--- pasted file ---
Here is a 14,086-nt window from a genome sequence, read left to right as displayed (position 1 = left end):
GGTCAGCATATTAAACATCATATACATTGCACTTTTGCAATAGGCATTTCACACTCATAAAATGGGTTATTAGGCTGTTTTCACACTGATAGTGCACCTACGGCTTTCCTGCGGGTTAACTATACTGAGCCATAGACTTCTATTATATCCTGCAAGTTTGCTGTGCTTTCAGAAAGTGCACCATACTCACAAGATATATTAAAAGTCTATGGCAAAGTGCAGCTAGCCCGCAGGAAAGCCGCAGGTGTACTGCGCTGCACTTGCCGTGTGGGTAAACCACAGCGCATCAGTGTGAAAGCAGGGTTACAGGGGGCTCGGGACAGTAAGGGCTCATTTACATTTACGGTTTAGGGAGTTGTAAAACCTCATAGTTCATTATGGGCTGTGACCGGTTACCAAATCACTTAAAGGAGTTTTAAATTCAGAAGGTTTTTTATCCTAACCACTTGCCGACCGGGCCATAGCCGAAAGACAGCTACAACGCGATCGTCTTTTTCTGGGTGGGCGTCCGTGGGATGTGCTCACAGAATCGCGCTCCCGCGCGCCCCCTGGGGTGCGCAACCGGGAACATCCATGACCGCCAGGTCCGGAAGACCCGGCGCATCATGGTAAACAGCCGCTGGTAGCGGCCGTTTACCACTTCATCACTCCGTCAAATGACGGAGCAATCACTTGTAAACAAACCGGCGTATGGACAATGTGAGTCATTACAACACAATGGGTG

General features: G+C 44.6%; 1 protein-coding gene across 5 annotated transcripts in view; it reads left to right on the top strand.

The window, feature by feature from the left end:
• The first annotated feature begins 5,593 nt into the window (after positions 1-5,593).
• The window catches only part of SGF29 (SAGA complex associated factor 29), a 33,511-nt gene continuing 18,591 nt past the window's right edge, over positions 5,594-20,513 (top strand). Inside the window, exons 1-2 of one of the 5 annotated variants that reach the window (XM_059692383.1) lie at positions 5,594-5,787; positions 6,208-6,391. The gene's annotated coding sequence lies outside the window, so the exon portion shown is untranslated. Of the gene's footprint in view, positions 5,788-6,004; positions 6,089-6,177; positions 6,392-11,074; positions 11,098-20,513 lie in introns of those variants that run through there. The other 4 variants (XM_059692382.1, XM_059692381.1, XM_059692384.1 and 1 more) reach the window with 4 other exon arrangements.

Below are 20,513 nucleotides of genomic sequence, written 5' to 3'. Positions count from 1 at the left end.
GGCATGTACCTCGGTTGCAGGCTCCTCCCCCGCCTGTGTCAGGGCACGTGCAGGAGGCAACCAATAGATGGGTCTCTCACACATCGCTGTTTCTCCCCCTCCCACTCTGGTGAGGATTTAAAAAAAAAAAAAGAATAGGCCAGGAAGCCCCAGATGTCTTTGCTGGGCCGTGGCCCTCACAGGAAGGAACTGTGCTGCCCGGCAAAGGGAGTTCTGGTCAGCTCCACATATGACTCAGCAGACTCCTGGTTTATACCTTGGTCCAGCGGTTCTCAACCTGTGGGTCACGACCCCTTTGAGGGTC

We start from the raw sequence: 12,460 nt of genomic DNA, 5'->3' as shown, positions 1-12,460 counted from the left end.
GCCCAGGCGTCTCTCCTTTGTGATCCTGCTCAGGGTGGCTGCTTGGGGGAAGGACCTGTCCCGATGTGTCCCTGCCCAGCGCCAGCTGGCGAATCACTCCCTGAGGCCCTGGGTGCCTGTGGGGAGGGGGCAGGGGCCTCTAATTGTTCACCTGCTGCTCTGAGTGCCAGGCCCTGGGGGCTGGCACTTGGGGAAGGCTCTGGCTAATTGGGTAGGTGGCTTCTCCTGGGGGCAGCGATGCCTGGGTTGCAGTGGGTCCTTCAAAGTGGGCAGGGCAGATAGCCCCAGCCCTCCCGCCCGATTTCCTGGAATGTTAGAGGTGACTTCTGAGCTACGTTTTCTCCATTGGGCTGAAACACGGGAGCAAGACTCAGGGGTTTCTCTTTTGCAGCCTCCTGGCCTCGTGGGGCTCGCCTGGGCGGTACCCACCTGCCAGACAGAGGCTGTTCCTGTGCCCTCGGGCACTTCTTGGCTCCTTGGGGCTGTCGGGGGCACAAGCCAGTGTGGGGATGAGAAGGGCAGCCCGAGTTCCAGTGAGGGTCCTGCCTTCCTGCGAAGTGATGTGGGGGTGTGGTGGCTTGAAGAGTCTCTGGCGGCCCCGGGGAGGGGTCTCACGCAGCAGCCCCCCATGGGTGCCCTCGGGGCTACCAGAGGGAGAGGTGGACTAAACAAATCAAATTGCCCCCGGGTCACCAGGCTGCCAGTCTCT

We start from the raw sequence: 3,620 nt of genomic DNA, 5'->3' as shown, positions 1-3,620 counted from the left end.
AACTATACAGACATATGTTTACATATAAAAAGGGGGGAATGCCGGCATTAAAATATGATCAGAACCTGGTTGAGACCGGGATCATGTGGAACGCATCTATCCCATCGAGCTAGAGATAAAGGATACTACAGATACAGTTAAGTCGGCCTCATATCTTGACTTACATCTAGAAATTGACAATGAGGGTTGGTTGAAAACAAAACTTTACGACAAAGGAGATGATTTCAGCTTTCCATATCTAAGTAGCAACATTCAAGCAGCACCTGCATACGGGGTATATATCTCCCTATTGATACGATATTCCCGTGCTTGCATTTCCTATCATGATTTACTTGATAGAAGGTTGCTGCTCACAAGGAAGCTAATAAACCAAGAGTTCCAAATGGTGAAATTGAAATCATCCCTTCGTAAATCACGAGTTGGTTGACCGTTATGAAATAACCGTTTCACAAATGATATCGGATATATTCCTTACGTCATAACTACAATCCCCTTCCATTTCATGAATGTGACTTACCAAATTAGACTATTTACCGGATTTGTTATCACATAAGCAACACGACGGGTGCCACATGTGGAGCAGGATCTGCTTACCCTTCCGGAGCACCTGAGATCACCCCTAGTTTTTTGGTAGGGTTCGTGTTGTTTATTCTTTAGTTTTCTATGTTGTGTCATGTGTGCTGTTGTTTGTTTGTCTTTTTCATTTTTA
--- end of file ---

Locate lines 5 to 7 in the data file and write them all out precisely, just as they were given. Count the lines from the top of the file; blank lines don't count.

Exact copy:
• The first annotated feature begins 5,593 nt into the window (after positions 1-5,593).
• The window catches only part of SGF29 (SAGA complex associated factor 29), a 33,511-nt gene continuing 18,591 nt past the window's right edge, over positions 5,594-20,513 (top strand). Inside the window, exons 1-2 of one of the 5 annotated variants that reach the window (XM_059692383.1) lie at positions 5,594-5,787; positions 6,208-6,391. The gene's annotated coding sequence lies outside the window, so the exon portion shown is untranslated. Of the gene's footprint in view, positions 5,788-6,004; positions 6,089-6,177; positions 6,392-11,074; positions 11,098-20,513 lie in introns of those variants that run through there. The other 4 variants (XM_059692382.1, XM_059692381.1, XM_059692384.1 and 1 more) reach the window with 4 other exon arrangements.

Below are 20,513 nucleotides of genomic sequence, written 5' to 3'. Positions count from 1 at the left end.